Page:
Editorial Rant: On falsehood in politics

Sara Golling
By Sara Golling
February 7th, 2019

First, let’s straighten out that “world of politics” reference; politicians do not, and should not feel entitled to, occupy some separate sphere from the rest of us on this planet. But in some ways, they seem to: politicians seem to have some special license, à la James bond, to kill – to kill truth with words.

The advertising industry’s self-created watch-dog organization, Ad Standards, does not cover political advertising. The Canadian Code of Advertising Standards explicitly excludes certain things, as made clear in this excerpt:


“Political and Election Advertising

“Canadians are entitled to expect that “political advertising” and “election advertising” will respect the standards articulated in the Code. However, it is not intended that the Code govern or restrict the free expression of public opinion or ideas through “political advertising” or “election advertising”, which are excluded from the application of this Code.”

Political ads are not held to the same standards of truth as mere commercial ads.  Commercial ads are allowed what is termed “mere puffery” to exaggerate (slightly) the virtues of the products they’re promoting, but politicians seem to be allowed free license to tell outright harmful lies about any issue in which they think they have an interest.

Witness the recent mysterious appearance of an ad that blatantly suggested that NDP Leader and candidate Jagmeet Singh owns a huge, opulent mansion somewhere – a totally false and damaging bit of fake news. Efforts are being made to track down who was responsible for getting it published. But it’s unlikely that there will be any consequences, given that it was probably done for a political purpose.

Think back to the “No” campaign on the electoral reform referendum in BC: it was based almost entirely on falsehoods about the putative effects of  proportional representation. I call them falsehoods because they were statements which were not only not supported by evidence, but were contradicted by the preponderance of evidence.

If politicians were held to advertising standards, they could not have done that: the Advertising Code states,

“All advertising claims and representations must be supported by competent and reliable evidence, which the advertiser will disclose to ASC upon its request. If the support on which an advertised claim or representation depends is test or survey data, such data must be reasonably competent and reliable, reflecting accepted principles of research design and execution that characterize the current state of the art. At the same time, however, such research should be economically and technically feasible, with regard to the various costs of doing business.”  [Emphasis added.]

Why should politicians, who want us to trust them enough to put them in positions of power – power to govern, power to enact legislation, power to influence the lives of millions of people in so many ways – why should those politicians have license to lie?  Why should citizens, who need to be well-informed in order to vote meaningfully, have to tolerate a system that allows politicians the freedom to mislead us on crucial issues?

Thomas Jefferson, the third president of the United States, is one of the better-known early proponents of the value of a well-informed electorate. He is often quoted, and perhaps more often mis-quoted, on the issue. In a letter written on August 13, 1813, he stated, “If a nation expects to be ignorant and free, in a state of civilization, it expects what never was and never will be.”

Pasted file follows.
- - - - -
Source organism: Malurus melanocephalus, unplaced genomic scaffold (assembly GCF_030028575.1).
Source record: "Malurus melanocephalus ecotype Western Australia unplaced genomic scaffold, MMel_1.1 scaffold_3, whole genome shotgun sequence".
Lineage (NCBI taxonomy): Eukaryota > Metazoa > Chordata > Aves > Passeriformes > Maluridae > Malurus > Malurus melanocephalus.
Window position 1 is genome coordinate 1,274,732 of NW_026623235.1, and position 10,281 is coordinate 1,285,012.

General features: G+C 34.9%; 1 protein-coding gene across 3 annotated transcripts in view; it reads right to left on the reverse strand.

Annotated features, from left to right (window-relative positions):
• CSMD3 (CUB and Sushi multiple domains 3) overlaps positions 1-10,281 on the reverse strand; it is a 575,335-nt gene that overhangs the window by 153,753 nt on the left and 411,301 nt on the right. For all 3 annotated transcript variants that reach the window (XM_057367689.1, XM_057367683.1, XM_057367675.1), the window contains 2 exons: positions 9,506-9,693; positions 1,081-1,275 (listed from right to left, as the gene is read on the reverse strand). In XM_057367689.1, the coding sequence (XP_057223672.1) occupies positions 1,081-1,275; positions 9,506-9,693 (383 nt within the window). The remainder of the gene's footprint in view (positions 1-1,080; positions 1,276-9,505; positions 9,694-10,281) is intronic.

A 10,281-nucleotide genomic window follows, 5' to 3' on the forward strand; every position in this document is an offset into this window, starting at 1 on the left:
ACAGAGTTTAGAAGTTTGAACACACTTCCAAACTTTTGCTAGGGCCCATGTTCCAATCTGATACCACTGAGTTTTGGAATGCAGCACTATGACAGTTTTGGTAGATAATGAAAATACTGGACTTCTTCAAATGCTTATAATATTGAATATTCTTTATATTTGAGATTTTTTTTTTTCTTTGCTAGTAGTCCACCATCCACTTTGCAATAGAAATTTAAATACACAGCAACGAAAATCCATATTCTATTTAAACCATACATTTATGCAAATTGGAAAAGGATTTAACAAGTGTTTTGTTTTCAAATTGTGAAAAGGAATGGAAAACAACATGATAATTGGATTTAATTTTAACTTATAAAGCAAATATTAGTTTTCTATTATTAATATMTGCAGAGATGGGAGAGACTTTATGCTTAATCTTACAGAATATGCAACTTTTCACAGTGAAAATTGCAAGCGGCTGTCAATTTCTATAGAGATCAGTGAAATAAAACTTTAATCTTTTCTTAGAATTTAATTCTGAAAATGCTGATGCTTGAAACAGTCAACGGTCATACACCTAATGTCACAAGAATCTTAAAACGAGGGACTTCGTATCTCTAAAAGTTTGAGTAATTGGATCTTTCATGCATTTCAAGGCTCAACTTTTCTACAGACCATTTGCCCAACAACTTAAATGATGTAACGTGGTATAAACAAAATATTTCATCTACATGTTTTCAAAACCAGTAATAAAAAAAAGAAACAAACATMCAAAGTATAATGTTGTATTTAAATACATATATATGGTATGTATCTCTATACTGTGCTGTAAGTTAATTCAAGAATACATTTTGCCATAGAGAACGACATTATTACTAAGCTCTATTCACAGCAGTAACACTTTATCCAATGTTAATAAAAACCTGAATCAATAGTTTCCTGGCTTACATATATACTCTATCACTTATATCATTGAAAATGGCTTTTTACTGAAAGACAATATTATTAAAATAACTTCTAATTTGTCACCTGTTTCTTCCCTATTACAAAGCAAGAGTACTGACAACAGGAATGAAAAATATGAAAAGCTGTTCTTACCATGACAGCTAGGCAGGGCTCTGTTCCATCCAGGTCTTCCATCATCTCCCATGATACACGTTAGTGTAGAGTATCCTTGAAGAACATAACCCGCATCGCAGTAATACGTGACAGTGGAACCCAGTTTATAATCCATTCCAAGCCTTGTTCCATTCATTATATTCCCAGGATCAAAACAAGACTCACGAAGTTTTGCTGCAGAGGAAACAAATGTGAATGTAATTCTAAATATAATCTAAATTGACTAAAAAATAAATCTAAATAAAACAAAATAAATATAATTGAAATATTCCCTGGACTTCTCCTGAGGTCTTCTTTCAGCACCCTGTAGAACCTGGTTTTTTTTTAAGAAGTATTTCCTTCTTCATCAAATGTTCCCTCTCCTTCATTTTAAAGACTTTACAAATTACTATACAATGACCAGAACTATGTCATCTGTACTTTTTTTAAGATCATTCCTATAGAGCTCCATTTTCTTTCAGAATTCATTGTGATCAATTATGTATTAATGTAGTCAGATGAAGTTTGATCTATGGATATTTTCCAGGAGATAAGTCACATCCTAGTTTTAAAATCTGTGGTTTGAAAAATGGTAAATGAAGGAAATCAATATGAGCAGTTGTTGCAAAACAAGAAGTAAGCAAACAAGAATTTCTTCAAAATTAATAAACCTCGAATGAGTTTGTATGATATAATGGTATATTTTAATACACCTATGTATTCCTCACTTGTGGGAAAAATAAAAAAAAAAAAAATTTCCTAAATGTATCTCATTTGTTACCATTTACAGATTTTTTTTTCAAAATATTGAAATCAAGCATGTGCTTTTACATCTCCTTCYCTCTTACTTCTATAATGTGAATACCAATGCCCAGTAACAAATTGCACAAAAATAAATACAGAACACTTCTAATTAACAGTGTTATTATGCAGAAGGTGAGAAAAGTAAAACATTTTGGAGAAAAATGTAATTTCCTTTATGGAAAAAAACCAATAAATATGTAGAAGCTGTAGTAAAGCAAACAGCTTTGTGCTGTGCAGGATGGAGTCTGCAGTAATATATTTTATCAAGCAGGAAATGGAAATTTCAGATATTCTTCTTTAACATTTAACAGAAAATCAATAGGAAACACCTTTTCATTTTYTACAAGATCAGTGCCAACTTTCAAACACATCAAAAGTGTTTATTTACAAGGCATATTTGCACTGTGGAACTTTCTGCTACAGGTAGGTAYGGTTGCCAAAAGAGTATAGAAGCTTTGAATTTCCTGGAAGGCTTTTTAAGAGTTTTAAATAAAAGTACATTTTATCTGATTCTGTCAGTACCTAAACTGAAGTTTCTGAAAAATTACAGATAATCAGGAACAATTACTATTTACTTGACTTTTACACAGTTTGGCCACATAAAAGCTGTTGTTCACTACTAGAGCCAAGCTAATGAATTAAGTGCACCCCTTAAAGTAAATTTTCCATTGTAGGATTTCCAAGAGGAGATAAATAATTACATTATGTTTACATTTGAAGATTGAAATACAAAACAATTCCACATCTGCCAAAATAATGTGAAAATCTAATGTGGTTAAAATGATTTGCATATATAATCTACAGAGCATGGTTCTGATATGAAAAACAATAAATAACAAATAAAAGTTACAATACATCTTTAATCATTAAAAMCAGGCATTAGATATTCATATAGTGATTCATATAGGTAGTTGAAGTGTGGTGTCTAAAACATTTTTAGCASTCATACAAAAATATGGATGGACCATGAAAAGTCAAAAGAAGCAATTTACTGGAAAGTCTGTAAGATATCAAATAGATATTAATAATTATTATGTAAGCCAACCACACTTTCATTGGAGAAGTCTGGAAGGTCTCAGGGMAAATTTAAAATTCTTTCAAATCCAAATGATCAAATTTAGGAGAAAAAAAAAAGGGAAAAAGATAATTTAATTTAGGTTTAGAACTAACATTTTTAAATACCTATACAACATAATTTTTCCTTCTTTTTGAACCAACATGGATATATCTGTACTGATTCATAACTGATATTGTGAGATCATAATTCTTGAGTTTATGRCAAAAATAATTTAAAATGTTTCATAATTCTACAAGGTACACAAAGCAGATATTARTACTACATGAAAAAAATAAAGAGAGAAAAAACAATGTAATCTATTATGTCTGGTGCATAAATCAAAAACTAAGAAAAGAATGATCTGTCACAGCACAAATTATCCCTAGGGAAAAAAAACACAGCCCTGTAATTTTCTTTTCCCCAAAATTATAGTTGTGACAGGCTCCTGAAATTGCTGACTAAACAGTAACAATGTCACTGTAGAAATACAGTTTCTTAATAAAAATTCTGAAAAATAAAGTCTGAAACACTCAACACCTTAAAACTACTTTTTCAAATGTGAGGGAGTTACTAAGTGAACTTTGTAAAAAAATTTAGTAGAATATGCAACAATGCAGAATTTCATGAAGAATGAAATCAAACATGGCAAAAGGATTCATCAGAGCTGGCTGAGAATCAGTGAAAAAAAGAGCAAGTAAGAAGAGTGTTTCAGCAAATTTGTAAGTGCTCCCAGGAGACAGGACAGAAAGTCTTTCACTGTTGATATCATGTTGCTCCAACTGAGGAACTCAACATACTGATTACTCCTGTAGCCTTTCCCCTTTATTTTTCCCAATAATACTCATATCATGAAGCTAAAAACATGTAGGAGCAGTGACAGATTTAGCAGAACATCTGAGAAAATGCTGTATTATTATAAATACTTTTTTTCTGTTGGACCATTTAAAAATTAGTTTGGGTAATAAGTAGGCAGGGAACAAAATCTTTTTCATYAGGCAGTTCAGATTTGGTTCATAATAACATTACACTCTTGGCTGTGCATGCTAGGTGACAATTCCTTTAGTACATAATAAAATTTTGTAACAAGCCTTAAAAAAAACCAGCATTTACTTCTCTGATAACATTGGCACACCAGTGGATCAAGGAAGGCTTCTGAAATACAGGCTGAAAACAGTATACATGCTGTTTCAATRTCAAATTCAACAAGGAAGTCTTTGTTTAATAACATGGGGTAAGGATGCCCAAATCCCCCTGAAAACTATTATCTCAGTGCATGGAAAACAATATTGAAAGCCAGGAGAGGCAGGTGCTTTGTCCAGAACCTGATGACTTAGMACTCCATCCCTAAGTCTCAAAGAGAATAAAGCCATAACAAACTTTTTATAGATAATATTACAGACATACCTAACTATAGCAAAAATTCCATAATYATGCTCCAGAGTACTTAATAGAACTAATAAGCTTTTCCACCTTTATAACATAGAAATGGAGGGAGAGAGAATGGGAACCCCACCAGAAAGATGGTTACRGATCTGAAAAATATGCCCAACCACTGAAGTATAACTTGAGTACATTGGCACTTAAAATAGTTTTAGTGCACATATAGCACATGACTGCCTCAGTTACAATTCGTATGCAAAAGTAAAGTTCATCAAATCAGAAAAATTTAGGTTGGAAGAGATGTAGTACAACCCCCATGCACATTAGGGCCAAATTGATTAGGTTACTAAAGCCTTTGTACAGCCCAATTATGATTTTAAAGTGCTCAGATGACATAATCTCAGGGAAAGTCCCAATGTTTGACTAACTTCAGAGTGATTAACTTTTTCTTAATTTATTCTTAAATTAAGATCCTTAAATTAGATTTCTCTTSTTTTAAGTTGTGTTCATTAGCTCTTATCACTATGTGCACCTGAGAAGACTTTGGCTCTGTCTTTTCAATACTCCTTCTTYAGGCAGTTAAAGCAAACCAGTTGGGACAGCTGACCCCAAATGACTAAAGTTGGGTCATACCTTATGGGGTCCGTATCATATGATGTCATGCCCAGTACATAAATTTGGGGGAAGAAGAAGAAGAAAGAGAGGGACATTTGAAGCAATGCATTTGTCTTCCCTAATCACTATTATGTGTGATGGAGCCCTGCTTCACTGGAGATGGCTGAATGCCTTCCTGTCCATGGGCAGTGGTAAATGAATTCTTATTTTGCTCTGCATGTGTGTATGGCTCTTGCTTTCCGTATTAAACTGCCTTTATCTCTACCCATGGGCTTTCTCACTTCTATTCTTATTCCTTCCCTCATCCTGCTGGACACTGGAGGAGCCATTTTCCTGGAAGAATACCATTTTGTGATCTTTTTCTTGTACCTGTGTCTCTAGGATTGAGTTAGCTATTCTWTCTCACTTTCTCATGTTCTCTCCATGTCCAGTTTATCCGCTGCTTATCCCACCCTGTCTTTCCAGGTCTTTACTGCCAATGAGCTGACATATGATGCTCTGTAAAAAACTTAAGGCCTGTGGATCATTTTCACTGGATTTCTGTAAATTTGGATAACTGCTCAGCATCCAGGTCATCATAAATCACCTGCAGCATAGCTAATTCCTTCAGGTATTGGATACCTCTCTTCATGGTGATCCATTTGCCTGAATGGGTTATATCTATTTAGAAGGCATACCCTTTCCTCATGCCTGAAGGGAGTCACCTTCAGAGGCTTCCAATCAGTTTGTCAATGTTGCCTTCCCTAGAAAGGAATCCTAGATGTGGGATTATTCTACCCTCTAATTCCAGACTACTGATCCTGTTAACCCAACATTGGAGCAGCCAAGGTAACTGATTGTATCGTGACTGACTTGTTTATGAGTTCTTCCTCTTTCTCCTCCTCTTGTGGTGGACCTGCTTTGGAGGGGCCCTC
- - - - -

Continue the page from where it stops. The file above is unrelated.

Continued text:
Isn’t belief in the veracity of a pack of lies one way to define ignorance?

In another letter, Jefferson wrote to John Adams on August 1, 1816:

“I know no safe depository of the ultimate powers of the society but the people themselves; and if we think them not enlightened enough to exercise their control with wholesome discretion, the remedy is not to take it from them, but to inform their discretion by education.”

By “education” we should not mean a mass of contradictory propaganda statements, some of which may be true, many  of which  may be gross exaggerations, and most of which may be utter falsehoods.  Voters having to decide where to mark their ballots should not be required to sort out truth from lies every time they read a political ad or hear a politician open his or her face to speak.

Ad hominem attacks are another distressing habit of many politicians and their advertising. I’d like them to be held to the advertising standard that says,

“Advertisements shall  not: …

“(c) demean, denigrate or disparage one or more identifiable persons, group of persons, firms, organizations, industrial or commercial activities, professions, entities, products or services, or attempt to bring it or them into public contempt or ridicule;”

Just imagine if politicians had to convince voters on their own merits, and on the merits of their party’s platform. Imagine the relief of not having to read or hear vicious and quite likely ill-founded attacks on other politicians and their parties.

Just imagine if there were an independent, truly non-partisan body with the authority to oversee political advertising, and require it to be truthful. It shouldn’t be necessary, but experience leads me to yearn for such a thing to curb the current and widespread rampant abuses of politicians’ interpretation of the term “freedom of speech.”  I maintain that freedom of speech should not include the freedom to lie to the public on important issues, or about each other.


Categories: GeneralOp/EdPolitics

Other News Stories